The 25 Most Intriguing People of 1981
In this, our eighth year-end extravaganza, we found ourselves relying as always on some old-fashioned virtues of our staff. The list includes enterprise, persistence, integrity and humor. No grouches need apply. Those ingredients, plus indispensable good luck, went into the making of this issue.
Take Correspondent Karen Jackovich's experience with Dodger pitcher Fernando Valenzuela. We had asked the young man to go into an empty Dodger Stadium for a picture session. Just as the stadium lights were coming up, somebody yelled from above: "You're a winner, Fernando." In that way he learned that he had been named Rookie of the Year. The good-natured grin on Fernando's face as he juggles baseballs on page 91 is as genuine as his talent.
Writer Carl Arrington's interview with Mick Jagger on page 74 is mostly, and surprisingly, about business. But by sticking to Jagger's side during portions of his U.S. tour, Arrington caught some interesting glimpses of the personal man. At a Chinese restaurant in Louisville, Jagger opened a fortune cookie and read: "You are deeply devoted to your home and family." Arrington reports the scene: "Mick smiled at the absurdity of that description of himself—and yet in some basic way, it is true. Then he tossed his head back in laughter, and the lamplight caught a glisten of the tiny diamond embedded in a front tooth."
Although TV actor Tom Selleck was not chosen as one of our Intriguing 25 until a few weeks ago, our pursuit of him began in February. Los Angeles Bureau Chief Lois Armstrong was in Hawaii interviewing Richard Pryor and wanted to sandwich Selleck in too. No chance. He was working too hard. In July Correspondent David Gritten managed three hours with Selleck when the actor visited L.A. But it wasn't enough. Armstrong finally bearded "the gorgeous hunk" (her description) on the set of Magnum P.I. in late November (page 72). Assignment completed, 10 months later.
At the end of the White House interview with President and Mrs. Reagan (page 22), Managing Editor Richard B. Stolley mentioned that he had recently visited Pekin, Ill., his hometown. It is not far from Tampico, Ill., where Reagan was born, and Dixon, where he grew up, and is even closer to Eureka, where he went to college. "Pekin, Illinois," the President exclaimed, "I'll tell you something about Pekin, Illinois that I bet even you don't know." Some years ago, he said, the Pekin High School basketball team made sports headlines with a strategy called "the slow break." "They would keep possession of the ball for so long," Reagan explained, "that there would be only 12 or 14 points made in the entire game. They would only shoot when it was a sure shot"—the President is on his feet at this point, arms in the air, demonstrating a hook shot—"and then they'd get the ball again. That finally resulted in the rule that you've got only so many seconds to get past the middle line." President Reagan was right: Stolley did not know about the slow break in Pekin, Ill.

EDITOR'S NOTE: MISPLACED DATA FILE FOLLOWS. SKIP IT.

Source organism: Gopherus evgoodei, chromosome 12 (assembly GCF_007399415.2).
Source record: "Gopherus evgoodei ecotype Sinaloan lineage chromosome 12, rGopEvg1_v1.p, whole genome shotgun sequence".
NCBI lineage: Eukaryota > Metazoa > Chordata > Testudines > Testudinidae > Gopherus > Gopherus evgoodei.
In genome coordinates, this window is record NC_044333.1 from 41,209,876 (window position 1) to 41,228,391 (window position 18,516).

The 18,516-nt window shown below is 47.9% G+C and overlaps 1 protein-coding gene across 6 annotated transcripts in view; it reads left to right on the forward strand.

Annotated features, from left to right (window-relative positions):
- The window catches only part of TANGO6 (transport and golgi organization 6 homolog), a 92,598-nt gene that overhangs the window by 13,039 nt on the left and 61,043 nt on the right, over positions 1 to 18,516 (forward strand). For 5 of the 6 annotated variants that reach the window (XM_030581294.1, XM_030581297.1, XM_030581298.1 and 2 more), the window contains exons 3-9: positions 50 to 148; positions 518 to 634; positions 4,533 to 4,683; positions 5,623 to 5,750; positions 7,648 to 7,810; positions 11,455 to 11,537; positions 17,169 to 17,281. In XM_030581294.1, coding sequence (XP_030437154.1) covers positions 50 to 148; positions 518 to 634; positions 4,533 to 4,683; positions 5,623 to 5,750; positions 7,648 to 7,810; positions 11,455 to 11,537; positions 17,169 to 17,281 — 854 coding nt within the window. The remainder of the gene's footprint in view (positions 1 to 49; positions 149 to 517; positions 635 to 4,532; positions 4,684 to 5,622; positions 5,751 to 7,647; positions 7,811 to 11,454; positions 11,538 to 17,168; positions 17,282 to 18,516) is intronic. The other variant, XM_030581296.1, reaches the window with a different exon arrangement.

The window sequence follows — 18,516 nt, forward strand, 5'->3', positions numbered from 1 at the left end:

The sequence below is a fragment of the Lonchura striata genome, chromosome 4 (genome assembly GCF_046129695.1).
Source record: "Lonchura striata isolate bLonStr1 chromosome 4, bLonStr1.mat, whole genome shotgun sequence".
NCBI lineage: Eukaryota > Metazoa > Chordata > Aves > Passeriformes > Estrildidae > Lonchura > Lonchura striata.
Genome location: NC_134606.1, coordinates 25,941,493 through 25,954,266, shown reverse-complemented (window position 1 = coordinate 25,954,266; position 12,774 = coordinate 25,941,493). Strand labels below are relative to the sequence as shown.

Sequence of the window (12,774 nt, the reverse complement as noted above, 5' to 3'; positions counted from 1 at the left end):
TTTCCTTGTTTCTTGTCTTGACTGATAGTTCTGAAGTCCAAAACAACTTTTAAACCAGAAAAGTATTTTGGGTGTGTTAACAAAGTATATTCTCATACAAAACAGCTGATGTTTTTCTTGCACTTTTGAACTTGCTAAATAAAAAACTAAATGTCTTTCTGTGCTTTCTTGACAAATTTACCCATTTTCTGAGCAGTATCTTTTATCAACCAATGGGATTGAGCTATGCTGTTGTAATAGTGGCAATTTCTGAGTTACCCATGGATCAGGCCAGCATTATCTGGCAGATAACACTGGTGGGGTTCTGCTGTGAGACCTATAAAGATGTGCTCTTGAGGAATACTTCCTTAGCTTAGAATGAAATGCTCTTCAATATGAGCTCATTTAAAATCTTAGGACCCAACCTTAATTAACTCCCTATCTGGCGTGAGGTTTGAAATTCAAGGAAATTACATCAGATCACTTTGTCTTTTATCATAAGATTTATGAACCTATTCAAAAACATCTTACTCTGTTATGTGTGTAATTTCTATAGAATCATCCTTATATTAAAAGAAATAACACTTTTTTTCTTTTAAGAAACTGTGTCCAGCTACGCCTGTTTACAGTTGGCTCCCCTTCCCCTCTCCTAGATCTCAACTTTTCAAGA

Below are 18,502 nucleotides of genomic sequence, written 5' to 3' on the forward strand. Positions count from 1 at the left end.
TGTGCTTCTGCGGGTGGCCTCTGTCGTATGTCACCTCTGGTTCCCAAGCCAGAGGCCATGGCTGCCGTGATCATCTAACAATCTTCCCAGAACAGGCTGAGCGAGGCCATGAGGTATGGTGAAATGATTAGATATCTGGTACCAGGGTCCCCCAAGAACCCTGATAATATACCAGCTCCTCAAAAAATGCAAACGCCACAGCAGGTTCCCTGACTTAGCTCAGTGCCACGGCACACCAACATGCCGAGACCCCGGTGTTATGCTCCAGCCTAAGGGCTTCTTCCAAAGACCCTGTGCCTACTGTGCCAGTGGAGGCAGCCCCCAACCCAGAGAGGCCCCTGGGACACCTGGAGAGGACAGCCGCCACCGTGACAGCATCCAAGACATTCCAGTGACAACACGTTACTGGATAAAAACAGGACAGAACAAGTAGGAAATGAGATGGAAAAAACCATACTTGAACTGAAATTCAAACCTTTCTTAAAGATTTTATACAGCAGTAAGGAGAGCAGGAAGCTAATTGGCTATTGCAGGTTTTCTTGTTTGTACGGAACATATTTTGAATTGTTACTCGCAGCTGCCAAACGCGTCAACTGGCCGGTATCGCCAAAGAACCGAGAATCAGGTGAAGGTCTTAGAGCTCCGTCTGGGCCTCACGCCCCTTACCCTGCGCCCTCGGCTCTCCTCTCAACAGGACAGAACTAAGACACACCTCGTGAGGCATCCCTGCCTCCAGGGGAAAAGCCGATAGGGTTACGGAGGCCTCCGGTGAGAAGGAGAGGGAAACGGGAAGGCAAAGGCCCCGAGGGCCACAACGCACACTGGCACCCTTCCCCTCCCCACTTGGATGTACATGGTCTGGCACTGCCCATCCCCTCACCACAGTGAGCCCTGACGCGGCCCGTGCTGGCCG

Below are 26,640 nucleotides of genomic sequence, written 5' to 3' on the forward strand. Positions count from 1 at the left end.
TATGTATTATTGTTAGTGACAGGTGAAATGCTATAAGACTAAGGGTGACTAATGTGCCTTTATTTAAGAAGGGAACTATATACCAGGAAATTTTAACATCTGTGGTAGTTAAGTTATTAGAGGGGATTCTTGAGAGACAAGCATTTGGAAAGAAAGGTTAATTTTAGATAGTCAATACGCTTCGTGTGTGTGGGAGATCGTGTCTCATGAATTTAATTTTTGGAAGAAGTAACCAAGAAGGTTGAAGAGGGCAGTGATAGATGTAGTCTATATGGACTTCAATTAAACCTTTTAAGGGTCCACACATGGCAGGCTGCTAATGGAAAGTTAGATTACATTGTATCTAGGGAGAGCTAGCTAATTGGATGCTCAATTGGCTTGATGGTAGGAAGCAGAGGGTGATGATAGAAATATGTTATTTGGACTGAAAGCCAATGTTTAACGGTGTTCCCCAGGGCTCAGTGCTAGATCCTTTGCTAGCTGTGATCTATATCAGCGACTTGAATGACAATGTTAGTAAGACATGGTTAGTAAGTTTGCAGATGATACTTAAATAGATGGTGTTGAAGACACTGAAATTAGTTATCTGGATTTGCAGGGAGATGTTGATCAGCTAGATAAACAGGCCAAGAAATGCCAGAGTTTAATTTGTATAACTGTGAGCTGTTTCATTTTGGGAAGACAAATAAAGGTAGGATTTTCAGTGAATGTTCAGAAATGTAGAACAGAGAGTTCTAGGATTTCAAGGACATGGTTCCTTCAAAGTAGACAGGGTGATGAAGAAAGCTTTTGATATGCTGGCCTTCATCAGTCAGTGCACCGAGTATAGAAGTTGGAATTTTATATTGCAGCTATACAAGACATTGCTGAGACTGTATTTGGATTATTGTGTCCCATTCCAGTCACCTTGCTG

Sonny Weicker, age 3, is not on our list of Intriguers, but he has a secure place in our hearts. He is the son of Senator and Mrs. Lowell Weicker Jr. and he has Down's syndrome. Washington Correspondent Clare Crawford-Mason reported on him and his family in the Dec. 1, 1980 issue. The story brought an enormous response. "It reached a lot of parents who felt they had something to hide," says Camille Weicker. "It gave encouragement to parents who had not been so supportive." After the story ran, Weicker was appointed to the chairmanship of the Senate Subcommittee on the Handicapped. And Sonny began to think of himself as a celebrity. People applauded him at school and at the doctor's office and lovingly called him a star. For six months after that Sonny would point to himself, grin and pronounce the word "star."
Senator Weicker has the framed article hanging on his office wall. Camille says she rereads it from time to time "to tell myself where I've come from and where I'm going. It's almost like somebody else's story, and that gives me some encouragement."
Last month the Association for Retarded Citizens gave PEOPLE its "ARC of Excellence" award for "outstanding effort to create better public understanding about mental retardation and acceptance of mentally retarded people." The award sits in our offices now and makes all the turmoil of putting out 51 issues a year worthwhile.